This one is for those of you who have grown weary.
Not the good kind of weary that is about muscles and bones, but the kind of weary that is layered and deep; the kind that comes from waiting and wanting and lacking. The kind of weary that comes when you work at something with all of your heart and soul, but you cannot see where it is going, or what it is accomplishing.
The kind of weary that sneaks up on you and settles over you; a thick blanket of weary where you can’t see anything else.
This, too, is a good kind of weary, not from what has been done, but what is being done, which you cannot see. The working and not seeing is what makes you weary.
Exactly as I was writing that sentence, my younger sister walked by, her eight month-old son strapped onto her chest (but really he’s strapped into her, as every mother knows).
“I’m just trying to get him to go to sleep,” she said, exhaustion creeping around the edges of her words, blurring everything else.
Weariness is that mother, my sister, caring for a son that will someday care for her.
Weariness is that couple that I prayed with recently, their eyes pools of sadness, reflecting all that has gone wrong. Their weariness was their clothing, covering everything.
Weariness is the pastor that wrote me, explaining how these words that I write on this blog are like water to his parched soul. Weariness is thirsty work, but it is good work.
And I am thirsty, too, of course.
When I wrote this, I was up at the cabin. I ran around the lake that I have circled dozens and dozens of times over the last twenty years. This lake knows my story. It remembers when I brought Mary up here for the first time, where we stole kisses, along with each other’s hearts, underneath the pontoon.
It remembers the anguish of deciding that a move we made was the wrong move, and it remembers the question my older sister asked me that led us to move home.
It remembers the marathon training, the kids finally being born, and the waterskiing accident. It remembers.
It has carried my weariness and it remembers.
On a run around that lake last week, I saw the eagle, the one that soars and dives and sometimes perches above our deck. And that eagle helped me remember something that everyone who is weary needs to remember. So I stopped and took a picture, right then and right there.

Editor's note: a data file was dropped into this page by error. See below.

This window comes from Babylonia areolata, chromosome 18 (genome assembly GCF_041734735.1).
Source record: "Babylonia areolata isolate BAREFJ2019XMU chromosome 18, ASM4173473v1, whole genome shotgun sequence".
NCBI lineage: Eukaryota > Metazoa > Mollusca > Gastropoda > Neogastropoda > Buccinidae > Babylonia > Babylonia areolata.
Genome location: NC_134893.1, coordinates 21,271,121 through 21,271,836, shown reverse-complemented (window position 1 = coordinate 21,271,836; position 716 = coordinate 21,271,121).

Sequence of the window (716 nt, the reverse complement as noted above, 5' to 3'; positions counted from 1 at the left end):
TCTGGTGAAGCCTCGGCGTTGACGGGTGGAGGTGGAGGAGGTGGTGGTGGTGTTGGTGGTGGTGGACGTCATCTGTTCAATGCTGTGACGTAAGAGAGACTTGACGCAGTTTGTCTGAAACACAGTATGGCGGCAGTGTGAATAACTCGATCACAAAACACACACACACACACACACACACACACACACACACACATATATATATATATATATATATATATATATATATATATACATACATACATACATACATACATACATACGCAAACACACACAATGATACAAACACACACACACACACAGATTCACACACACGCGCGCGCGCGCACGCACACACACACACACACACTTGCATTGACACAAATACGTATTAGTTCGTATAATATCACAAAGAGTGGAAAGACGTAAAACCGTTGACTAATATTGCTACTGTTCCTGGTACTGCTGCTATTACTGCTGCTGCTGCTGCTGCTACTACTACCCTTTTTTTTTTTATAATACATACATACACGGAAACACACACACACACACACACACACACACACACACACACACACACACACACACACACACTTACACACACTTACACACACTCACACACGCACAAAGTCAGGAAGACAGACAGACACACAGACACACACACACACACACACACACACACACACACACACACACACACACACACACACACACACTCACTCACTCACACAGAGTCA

Can you see it? It’s a speck of an idea, so you need to stare at it until you remember.
“O Jacob, how can you say the LORD does not see your troubles? Have you never heard? Have you never understood? The LORD is the everlasting God, the Creator of all the earth. He never grows weak or weary.”
The God who understands us is the God who is not like us, not in this way. This is the God who knows and is not overwhelmed by our troubles, not like I am. This is the God who, like the lake, knows your story. This is the God who remembers the pain and the laughter and the circling.
But this is the God who doesn’t just know.
“He gives power to the weak and strength to the powerless. Even youths will become weak and tired, and young men will fall into exhaustion.”
We are surprised by our weariness, by our limits, by our failure. But even the strong are weak, and even the tireless ones fall into exhaustion (because tireless is a label that those of us who are tired give to others we only assume are not tired). God is not surprised by our limits and our weariness. God waits for our weariness to sink in, and meets us there. It is God who waits for us to show up in our weariness. And it is God who gives us what we do not have.
“Yet those who wait for the LORD Will gain new strength; They will mount up with wings like eagles, They will run and not get tired, They will walk and not become weary.”
The Hebrew word for wait, in this verse, is qavah. It’s meaning, like all Hebrew words, is rich and nuanced.
It means to eagerly look for something.
It means to lie in wait for something, like you are going to ambush it when it finally comes.
It means to collect, to bind together.
So stare at that speck of an idea. Look eagerly for it. Lie in wait for it, and ambush it when it comes.
Collect it all together, bind it together and carry it with you, when it comes.
You will need it on this journey.
And until then, keep circling your lake, which knows your story, and will call you home.